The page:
Deep compassion is not the normal reaction to Garth Drabinsky, but I found his comments about prison isolation genuinely moving. “It was devastating,” he said of his experience in Beaver Creek Institution. “I hadn’t experienced anything like that since I was three years old when I was moved to isolation and quarantine when I first had polio … Every time that door slammed shut … I was overwhelmed.” It is not the anguish of his current isolation that Drabinsky laments, but the return of the terror and despair of a three-year-old torn from the security of home and love. Much more is known today about the lifelong psychological impact of this kind of rupture at an early age than was understood in 1953 when Drabinksy succumbed to the epidemic. Survivors of childhood polio often carry a bottomless emotional insecurity through their lives that can hit them hard when they least expect it.
In her evocative novel The Western Light, Susan Swan portrays the complexities of character development in the aftermath of polio. The twelve-year-old narrator, Mary Alice Bradford, whose nickname is Mouse, struggles not only with a crooked leg and awkward gait (“a slight roll, like a sailor, because my weight sank down onto my good foot”) but also a painfully uncomfortable brace consisting of a metal bar that extends from her pelvis to her foot. Perhaps it is the constant attachment of an external device to her lower half that divides Mouse’s sense of herself in two. She is one part able-bodied Mary, the other part an internal alter ego she calls Hindrance, her name for her withered leg, whose part in their imaginary dialogue is to harshly call Mouse back to reality. When Mary laments that “I hate it when the kids at school whisper, ‘Here comes Peg Leg’,” Hindrance’s response is “You’ll just have to lump it, won’t you?”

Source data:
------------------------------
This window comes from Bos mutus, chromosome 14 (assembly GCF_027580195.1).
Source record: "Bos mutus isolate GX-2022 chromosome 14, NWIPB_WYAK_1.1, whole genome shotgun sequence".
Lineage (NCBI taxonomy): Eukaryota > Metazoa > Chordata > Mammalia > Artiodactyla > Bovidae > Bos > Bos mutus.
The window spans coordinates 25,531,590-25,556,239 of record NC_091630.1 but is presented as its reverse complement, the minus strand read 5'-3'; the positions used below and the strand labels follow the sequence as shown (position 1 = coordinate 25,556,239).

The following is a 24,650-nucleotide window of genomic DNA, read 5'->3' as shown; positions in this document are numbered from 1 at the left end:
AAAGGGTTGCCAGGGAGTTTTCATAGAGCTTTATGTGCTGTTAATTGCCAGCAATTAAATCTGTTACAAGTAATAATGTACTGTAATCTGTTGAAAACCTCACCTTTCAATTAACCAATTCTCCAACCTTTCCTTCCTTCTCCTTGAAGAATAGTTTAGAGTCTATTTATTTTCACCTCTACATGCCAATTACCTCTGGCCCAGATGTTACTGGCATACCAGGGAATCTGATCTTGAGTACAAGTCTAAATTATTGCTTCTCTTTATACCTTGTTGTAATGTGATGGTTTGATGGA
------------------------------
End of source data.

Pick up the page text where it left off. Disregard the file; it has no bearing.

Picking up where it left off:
Mary’s dialogues with Hindrance intrude disruptively into the story in a way that is unpleasant for the reader, but this allows Swan to imitate the complex oscillation of a child trying to put a deficit and the pain it causes into perspective. Mouse alternates between expressing need and trying to eliminate the mere acknowledgement of need. Hindrance’s consistent withholding of sympathy allows Mouse to incrementally accept the deprivation that will always be hers. “Who would like you? You’re short and skinny, and you walk like a duck,” Hindrance tells Mouse, with a cruelty that hardly seems necessary. But Mary proves herself able to consider this truth. “Maybe Hindrance had a point,” she observes. The interplay between Mouse and Hindrance ultimately creates a young woman with a maturity that the adults around her lack, and a character who does not manage her handicap by cultivating compensatory grandiose notions of herself.
Life has handicapped Mouse in three other ways. Losing her mother to a brain tumour in 1952 at age four, the year before losing her mobility in 1953, has deprived her of maternal love, and the round-the-clock demands on her father, a surgeon and general practitioner, prevents paternal love from filling the gap. It is not just her father’s punishing schedule—from 8 a.m. until 11 p.m. and on call the other eight hours of the day—that deprives Mary. It is his almost complete lack of interest in her even when he is around. “My father never asked me much about my life,” observes Mouse at the outset of her tale. Her basic needs are provided for, but there seems to be little concession to the fact that Mouse is a motherless child and a disabled one at that. That Morley Bradford fails to notice how disturbingly insensitive the cluster of adults is to whom his daughter’s care is consigned—from the shaming, bossy-pants housekeeper with marital aspirations toward her employer, to the disgruntled maternal aunt more interested in her own romantic prospects than her niece’s welfare, to the interfering and wealthy grandmother who bestows more largesse than love—indicates the extent to which Mary must psychologically fend for herself.